News Coronavirus South Australia works to contain outbreak as Europe, US face soaring cases
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South Australia works to contain outbreak as Europe, US face soaring cases

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South Australians have been issued a “wake-up call” as a prison worker in Adelaide became the fourth person to test positive in a fresh COVID cluster.

The employee at Yatala Labour Prison in Adelaide’s northern suburbs is the latest person linked to the cluster, which had grown to 17 by Monday morning.

It was discovered after an 80-year-old woman was tested for the virus when she went to a hospital emergency department in Adelaide’s north.

Two of her family members – a woman in her 50s and man in his 60s – were also among the earliest to be confirmed with the virus. The man works in a medi-hotel that has been used for quarantining travellers and local residents.

South Australians have been told to brace for more infections as health workers race to contain the outbreak and order dozens of people into quarantine.

Chief public health officer Nicola Spurrier said the alarming cluster appeared to have been started by the quarantine worker.

“I am expecting that we will have more cases,” she said.

The fourth infected person, who has been identified as a prison worker, is a close family contact of one of the positive cases, according to an email from SA Correctional Services chief executive David Brown.

The email, cited by the ABC, does not make clear whether the person worked at the Adelaide prison while infectious.

But it isn’t taking any chances.

A rapid response team is assisting the Department of Corrections with contact-tracing, as all workers have been asked to remain at their posts.

The infected people are from a very large family, four of whom are already showing symptoms.

Their test results are expected later in the day.

The woman in her 80s at the centre of the outbreak, who normally lives independently, is in isolation at the Royal Adelaide Hospital.

She is the mother of one of the younger pair, who are in a relationship.

Contact tracing is also underway for about 90 staff and patients at the Lyell McEwin Hospital who might have come into contact with the older woman.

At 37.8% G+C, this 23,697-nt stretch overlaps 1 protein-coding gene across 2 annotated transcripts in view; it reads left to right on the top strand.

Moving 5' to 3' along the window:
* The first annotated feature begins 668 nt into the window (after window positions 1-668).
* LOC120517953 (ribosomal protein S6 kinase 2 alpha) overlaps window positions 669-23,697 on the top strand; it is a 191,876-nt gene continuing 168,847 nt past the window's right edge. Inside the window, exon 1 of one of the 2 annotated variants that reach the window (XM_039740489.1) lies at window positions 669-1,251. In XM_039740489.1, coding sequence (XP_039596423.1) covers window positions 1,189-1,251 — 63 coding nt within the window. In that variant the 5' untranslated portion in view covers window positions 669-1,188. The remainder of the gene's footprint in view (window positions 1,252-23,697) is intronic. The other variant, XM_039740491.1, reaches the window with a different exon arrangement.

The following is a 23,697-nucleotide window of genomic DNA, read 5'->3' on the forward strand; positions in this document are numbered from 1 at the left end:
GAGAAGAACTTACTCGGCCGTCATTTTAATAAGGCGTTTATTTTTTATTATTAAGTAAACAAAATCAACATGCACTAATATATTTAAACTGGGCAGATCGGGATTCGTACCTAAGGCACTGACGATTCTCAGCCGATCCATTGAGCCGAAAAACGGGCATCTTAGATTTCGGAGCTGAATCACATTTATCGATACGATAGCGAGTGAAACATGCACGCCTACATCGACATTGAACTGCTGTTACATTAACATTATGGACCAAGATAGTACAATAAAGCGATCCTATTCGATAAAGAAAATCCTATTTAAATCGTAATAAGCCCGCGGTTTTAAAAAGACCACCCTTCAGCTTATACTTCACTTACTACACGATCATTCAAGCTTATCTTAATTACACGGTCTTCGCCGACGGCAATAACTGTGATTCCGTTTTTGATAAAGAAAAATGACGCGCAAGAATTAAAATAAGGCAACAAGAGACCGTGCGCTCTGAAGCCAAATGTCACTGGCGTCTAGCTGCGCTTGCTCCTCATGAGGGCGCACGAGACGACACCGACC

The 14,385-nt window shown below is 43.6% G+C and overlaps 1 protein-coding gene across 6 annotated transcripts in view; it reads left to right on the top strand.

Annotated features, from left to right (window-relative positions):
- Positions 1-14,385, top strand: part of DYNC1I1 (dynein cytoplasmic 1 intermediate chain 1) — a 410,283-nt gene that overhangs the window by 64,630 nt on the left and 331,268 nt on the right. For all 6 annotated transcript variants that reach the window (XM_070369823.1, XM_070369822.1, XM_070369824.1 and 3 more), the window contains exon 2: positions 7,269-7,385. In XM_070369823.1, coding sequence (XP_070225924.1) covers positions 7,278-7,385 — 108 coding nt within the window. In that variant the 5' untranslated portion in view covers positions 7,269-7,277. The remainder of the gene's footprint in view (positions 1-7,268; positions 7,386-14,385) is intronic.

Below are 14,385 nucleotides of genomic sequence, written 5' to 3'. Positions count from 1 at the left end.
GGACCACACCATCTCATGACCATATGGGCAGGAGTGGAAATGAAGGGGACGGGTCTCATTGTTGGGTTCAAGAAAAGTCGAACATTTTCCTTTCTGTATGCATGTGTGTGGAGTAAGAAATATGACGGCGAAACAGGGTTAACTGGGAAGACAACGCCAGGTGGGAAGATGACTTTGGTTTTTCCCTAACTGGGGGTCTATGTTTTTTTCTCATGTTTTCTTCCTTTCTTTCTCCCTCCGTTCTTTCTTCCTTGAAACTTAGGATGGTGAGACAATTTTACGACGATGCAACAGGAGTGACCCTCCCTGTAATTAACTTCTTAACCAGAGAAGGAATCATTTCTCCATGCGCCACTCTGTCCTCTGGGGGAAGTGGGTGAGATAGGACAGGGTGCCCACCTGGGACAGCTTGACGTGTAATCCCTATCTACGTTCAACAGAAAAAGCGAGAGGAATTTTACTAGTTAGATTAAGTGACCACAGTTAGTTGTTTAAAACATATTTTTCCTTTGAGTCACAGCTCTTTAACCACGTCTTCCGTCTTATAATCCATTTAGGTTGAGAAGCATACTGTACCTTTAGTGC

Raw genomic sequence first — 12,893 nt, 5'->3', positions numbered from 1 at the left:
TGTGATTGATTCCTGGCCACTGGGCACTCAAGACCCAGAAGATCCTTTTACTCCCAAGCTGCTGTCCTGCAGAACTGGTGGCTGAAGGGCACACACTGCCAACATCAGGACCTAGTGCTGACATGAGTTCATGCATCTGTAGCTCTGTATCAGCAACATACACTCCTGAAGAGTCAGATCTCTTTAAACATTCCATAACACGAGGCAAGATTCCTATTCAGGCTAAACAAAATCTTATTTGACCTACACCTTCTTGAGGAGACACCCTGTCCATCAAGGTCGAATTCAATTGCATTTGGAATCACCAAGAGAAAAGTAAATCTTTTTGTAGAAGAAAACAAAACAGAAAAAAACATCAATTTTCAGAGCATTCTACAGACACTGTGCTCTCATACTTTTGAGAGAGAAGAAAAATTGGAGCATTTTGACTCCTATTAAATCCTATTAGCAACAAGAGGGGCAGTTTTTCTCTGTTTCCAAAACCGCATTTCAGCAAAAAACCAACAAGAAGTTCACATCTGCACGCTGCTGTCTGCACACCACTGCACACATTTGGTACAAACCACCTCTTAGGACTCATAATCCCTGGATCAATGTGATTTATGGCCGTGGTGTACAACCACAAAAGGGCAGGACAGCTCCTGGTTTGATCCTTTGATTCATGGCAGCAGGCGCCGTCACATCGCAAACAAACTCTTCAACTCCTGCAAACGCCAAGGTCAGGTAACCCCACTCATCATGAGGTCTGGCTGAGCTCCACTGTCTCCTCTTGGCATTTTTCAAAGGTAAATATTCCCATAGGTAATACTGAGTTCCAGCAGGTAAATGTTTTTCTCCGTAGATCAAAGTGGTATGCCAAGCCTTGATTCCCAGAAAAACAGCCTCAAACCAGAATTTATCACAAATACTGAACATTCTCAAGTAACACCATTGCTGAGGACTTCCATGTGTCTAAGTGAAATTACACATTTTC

The woman also visited Parafield Plaza Supermarket in Adelaide’s north while infectious.

Meanwhile, in Victoria, Premier Daniel Andrews celebrated the “positive news” on Sunday of “more than a fortnight now with no extra cases” – further proof the state has conquered its deadly second wave.

On Monday, a study published in the Medical Journal of Australia revealed how strict public health measures worked to protect the Northern Territory from COVID-19.

So far, not a single Territorian has died from the coronavirus.

A separate study, also published in the MJA on Monday, explained how Royal Melbourne Hospital used a range of infection-control measures to overcome the nation’s largest institutional coronavirus outbreak among health workers.

It appears the world is watching Australia, too.

‘COVID-safe’ status is making us the envy of the world

Authorities in Ireland and other European countries have been so impressed by Victoria’s containment of COVID-19 that they’ve been calling on chief health officer Brett Sutton for advice.

But Professor Sutton’s status as a global leader in the fight against the virus doesn’t mean he’s exempt from his own restrictions.

On Saturday, as Melburnians travelled beyond the city’s ‘ring of steel’ for the first time in months, a brewery in the alpine town of Bright turned away Professor Sutton after reaching capacity under strict virus guidelines.

“Sorry you couldn’t get on the beers Mr Sutton,” the brewery wrote on its Facebook page.

While Professor Sutton accepted his rejection in good humour, overseas the mood is much less jolly.

The global death toll climbed above 1.3 million over the weekend, and more than 53 million people have been infected worldwide.

As crowds of protesters continue to gather post-election, the United States is breaking new coronavirus records.

Trump loyalists demonstrate in Washington. Photo: Getty

Infections surged to another single-day record on Friday (local time), surpassing 180,000 for the first time, according to figures from Johns Hopkins University.

Hospitals are filling up across the states, with Texan health authorities doubling their supply of mobile morgues in El Paso.

Meanwhile in Europe, Germany reported 23,542 new coronavirus infections within 24 hours on Friday – its highest daily tally since the start of the pandemic.

The nation went into lockdown on November 2, though shops and schools have been allowed to remain open.

German Chancellor Angela Merkel is expected to hold talks with state premiers on Monday to review the measures.

Germany’s COVID response was cast into the spotlight over the weekend after a cheeky government video urging people to stay home went viral.

Neighbouring Austria has ramped up restrictions by moving from a night curfew and partial shutdown to a second national lockdown that will be enforced for at least two and a half weeks.

Schools will close on Tuesday, and Austrians have been urged not to meet anyone from outside their household after the country recorded a high of 9586 daily infections on Friday.

In Britain, the next two weeks will be “absolutely crucial” if the nation’s lockdown is to end as planned on December 2, according to a government scientific adviser.

That means the public must stay the course and resist breaking coronavirus restrictions if they want to spend Christmas with loved ones, Professor Susan Michie told BBC Radio 4’s Today program.

-with AAP